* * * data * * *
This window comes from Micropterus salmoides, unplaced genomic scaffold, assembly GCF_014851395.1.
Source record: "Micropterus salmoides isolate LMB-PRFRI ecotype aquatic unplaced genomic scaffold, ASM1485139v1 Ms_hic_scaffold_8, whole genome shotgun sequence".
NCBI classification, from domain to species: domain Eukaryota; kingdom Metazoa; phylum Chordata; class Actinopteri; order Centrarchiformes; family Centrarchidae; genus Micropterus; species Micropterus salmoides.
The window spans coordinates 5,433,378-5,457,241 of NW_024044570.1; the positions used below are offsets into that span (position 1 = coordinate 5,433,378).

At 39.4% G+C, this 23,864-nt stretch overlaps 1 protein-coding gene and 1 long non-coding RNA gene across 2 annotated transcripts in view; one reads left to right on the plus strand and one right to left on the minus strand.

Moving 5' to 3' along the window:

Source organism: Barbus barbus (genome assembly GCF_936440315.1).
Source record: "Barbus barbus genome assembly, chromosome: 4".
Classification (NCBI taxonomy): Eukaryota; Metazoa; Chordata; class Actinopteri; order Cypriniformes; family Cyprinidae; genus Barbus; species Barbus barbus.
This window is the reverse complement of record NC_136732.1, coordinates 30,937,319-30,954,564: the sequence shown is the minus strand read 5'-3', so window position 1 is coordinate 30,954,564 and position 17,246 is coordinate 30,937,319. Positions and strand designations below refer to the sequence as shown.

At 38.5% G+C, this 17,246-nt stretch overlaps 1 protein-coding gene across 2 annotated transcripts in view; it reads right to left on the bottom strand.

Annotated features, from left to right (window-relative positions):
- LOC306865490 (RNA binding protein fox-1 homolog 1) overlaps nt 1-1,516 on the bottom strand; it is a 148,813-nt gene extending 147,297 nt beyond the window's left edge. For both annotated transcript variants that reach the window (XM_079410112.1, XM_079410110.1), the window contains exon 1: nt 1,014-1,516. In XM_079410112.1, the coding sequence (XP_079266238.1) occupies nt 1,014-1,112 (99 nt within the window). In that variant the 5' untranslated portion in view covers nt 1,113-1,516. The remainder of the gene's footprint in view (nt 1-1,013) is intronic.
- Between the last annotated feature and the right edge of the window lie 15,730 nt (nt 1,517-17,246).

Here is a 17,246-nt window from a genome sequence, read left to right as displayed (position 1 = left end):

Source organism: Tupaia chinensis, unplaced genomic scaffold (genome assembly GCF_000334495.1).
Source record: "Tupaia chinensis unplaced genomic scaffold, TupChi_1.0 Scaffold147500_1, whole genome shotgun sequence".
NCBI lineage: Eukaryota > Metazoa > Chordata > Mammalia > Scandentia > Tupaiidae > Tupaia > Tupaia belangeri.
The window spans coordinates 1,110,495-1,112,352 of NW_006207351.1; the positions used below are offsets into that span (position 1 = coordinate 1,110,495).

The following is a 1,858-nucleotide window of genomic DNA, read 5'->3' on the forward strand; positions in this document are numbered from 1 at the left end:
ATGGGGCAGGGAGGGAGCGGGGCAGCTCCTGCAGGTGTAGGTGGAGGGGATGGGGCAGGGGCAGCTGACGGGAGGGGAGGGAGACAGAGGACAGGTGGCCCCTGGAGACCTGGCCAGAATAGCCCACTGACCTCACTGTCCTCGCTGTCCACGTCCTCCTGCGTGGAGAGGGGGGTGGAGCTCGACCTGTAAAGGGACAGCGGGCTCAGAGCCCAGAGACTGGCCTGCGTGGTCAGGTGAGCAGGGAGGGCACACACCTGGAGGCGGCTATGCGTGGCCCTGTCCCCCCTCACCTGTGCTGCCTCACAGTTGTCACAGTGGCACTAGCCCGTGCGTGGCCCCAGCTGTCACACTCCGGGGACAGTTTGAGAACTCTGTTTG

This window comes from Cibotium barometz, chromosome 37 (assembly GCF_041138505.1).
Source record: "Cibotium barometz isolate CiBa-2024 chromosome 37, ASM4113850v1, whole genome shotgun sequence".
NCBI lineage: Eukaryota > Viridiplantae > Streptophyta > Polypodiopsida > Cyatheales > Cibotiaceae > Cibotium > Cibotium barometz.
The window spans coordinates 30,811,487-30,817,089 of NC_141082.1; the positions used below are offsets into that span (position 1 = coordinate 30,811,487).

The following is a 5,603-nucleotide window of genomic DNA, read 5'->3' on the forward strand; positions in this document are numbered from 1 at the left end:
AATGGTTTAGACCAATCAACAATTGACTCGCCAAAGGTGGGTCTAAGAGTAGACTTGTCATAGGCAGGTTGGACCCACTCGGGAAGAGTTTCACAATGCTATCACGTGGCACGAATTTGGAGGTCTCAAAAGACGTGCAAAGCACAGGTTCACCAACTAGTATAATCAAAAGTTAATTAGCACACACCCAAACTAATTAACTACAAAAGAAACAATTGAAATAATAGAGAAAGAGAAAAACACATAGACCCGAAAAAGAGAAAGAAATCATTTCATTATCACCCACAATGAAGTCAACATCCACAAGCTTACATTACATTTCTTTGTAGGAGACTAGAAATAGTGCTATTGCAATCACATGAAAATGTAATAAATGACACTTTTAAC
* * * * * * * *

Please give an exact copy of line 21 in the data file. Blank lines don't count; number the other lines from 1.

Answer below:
ATGGGGCAGGGAGGGAGCGGGGCAGCTCCTGCAGGTGTAGGTGGAGGGGATGGGGCAGGGGCAGCTGACGGGAGGGGAGGGAGACAGAGGACAGGTGGCCCCTGGAGACCTGGCCAGAATAGCCCACTGACCTCACTGTCCTCGCTGTCCACGTCCTCCTGCGTGGAGAGGGGGGTGGAGCTCGACCTGTAAAGGGACAGCGGGCTCAGAGCCCAGAGACTGGCCTGCGTGGTCAGGTGAGCAGGGAGGGCACACACCTGGAGGCGGCTATGCGTGGCCCTGTCCCCCCTCACCTGTGCTGCCTCACAGTTGTCACAGTGGCACTAGCCCGTGCGTGGCCCCAGCTGTCACACTCCGGGGACAGTTTGAGAACTCTGTTTG